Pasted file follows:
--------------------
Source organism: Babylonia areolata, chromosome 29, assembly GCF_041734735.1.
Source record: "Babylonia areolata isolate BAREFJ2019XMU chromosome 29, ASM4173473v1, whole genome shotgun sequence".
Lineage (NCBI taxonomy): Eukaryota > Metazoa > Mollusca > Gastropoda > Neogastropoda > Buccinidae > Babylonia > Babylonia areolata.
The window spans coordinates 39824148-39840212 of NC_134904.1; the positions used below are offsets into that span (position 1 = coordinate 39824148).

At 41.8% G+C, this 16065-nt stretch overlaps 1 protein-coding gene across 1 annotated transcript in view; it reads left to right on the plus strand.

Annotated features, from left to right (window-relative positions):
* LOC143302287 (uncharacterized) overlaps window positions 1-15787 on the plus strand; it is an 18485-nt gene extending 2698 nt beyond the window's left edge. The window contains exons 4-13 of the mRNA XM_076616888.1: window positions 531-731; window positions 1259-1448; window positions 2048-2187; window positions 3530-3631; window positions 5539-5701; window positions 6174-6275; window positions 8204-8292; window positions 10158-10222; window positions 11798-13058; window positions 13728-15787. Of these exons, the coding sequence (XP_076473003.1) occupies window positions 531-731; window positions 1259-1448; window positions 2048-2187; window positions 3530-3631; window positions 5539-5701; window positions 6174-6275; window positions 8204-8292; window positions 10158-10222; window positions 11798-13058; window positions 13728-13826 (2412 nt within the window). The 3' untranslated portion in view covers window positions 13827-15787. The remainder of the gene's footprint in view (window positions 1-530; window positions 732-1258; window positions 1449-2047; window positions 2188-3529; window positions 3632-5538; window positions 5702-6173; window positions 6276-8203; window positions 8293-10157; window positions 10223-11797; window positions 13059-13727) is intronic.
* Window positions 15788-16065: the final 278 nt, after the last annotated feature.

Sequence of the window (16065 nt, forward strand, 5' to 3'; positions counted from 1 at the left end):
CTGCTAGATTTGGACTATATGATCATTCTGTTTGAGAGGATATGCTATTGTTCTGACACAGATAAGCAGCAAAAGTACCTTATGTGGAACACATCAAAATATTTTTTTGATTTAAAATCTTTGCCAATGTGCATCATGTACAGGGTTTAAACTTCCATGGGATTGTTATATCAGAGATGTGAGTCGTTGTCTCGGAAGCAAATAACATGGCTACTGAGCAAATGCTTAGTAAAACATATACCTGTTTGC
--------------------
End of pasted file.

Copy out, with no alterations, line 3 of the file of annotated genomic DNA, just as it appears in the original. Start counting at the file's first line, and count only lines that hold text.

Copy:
Lineage (NCBI taxonomy): Eukaryota > Metazoa > Mollusca > Gastropoda > Neogastropoda > Buccinidae > Babylonia > Babylonia areolata.